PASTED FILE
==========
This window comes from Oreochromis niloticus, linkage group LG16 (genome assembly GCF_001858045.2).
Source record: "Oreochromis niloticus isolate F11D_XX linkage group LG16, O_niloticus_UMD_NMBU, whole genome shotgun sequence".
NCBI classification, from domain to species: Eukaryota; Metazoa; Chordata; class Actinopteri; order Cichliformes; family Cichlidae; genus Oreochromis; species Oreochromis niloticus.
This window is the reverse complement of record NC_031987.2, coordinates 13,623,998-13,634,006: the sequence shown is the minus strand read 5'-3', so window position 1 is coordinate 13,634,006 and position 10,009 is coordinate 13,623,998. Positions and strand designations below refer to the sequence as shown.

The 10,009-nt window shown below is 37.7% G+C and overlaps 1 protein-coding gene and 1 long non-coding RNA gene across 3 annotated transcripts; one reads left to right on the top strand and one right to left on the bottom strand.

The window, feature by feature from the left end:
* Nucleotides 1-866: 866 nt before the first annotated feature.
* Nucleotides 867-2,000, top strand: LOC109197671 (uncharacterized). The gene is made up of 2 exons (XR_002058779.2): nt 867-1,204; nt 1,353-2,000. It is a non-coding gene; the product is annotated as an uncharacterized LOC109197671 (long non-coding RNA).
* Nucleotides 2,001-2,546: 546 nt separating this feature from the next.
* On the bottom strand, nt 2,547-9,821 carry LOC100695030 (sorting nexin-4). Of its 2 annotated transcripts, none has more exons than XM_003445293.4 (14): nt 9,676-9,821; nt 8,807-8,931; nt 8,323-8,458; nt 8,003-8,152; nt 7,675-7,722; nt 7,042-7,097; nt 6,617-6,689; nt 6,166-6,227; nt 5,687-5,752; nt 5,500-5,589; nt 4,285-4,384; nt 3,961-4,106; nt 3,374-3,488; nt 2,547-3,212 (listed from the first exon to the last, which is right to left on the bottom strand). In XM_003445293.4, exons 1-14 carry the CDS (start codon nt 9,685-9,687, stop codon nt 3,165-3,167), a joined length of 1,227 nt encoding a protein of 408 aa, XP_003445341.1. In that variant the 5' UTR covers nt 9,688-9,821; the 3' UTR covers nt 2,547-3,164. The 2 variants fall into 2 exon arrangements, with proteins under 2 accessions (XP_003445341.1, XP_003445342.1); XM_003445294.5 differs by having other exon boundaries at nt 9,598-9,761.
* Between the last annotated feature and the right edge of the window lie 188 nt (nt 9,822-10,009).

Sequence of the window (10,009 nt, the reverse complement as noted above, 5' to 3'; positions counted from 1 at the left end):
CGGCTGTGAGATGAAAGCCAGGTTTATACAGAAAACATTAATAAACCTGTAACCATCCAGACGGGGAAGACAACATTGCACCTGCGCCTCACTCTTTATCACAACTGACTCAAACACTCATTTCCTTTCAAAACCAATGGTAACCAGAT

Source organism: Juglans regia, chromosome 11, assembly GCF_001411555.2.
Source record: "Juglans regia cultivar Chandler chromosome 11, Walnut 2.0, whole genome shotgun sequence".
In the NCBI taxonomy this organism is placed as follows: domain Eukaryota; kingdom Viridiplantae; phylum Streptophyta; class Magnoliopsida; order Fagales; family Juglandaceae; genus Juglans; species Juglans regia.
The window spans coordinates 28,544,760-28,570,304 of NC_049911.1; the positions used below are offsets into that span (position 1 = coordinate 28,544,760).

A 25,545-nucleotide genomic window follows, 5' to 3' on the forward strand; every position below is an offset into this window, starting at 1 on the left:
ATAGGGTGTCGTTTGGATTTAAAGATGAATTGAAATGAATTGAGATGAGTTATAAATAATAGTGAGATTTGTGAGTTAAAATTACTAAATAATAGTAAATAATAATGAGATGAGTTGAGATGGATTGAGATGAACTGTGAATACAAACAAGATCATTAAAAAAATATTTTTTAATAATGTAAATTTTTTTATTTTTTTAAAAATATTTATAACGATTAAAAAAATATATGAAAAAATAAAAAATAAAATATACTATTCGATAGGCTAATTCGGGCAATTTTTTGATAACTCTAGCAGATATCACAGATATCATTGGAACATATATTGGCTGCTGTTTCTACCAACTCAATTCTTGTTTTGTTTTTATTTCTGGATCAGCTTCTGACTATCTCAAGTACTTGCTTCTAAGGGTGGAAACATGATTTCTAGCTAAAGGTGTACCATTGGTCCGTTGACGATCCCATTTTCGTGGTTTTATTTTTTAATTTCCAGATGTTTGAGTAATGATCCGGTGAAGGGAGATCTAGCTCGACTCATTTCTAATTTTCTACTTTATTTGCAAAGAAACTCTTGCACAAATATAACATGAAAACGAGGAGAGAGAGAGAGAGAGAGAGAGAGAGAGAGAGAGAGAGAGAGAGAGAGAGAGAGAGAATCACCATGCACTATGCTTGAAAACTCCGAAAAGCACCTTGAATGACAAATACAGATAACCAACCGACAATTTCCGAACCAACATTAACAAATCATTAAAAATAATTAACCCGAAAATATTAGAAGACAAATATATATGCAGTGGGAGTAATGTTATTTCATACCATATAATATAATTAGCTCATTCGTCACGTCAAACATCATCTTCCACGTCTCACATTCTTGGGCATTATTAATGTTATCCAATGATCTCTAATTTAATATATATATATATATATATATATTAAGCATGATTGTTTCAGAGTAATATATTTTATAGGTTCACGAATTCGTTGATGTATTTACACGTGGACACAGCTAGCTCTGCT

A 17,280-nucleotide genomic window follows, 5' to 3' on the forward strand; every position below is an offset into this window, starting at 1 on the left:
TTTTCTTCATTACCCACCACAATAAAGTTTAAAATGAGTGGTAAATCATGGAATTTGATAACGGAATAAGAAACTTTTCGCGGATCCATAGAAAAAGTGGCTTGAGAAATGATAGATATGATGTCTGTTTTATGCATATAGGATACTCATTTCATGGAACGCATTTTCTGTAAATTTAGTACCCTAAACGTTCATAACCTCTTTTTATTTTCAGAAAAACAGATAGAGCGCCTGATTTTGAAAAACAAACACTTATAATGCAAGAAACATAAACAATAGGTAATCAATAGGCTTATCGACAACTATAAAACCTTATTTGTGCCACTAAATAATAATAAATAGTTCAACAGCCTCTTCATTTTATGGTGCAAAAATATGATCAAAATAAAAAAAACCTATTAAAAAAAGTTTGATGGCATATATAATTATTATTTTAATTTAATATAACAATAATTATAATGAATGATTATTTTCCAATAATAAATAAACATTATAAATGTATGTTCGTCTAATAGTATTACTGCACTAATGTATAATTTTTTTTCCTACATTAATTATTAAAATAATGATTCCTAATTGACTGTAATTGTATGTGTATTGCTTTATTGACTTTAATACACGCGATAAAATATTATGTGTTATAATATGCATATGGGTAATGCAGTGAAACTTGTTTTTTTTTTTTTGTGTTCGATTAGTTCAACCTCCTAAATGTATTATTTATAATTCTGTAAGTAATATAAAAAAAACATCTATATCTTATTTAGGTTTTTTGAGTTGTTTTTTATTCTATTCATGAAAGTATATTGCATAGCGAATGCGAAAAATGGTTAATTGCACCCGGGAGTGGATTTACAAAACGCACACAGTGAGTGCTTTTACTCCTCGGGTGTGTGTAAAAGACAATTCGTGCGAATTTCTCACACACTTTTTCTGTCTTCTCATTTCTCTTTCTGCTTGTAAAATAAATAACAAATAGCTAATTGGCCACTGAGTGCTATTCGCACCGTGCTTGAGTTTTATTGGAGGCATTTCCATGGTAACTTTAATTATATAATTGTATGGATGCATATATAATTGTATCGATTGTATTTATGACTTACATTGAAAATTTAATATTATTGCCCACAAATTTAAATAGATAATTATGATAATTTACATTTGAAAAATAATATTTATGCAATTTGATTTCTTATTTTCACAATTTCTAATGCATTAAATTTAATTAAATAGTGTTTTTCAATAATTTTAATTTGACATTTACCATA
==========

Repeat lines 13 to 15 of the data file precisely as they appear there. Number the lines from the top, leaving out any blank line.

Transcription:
CGGCTGTGAGATGAAAGCCAGGTTTATACAGAAAACATTAATAAACCTGTAACCATCCAGACGGGGAAGACAACATTGCACCTGCGCCTCACTCTTTATCACAACTGACTCAAACACTCATTTCCTTTCAAAACCAATGGTAACCAGAT

Source organism: Juglans regia, chromosome 11, assembly GCF_001411555.2.
Source record: "Juglans regia cultivar Chandler chromosome 11, Walnut 2.0, whole genome shotgun sequence".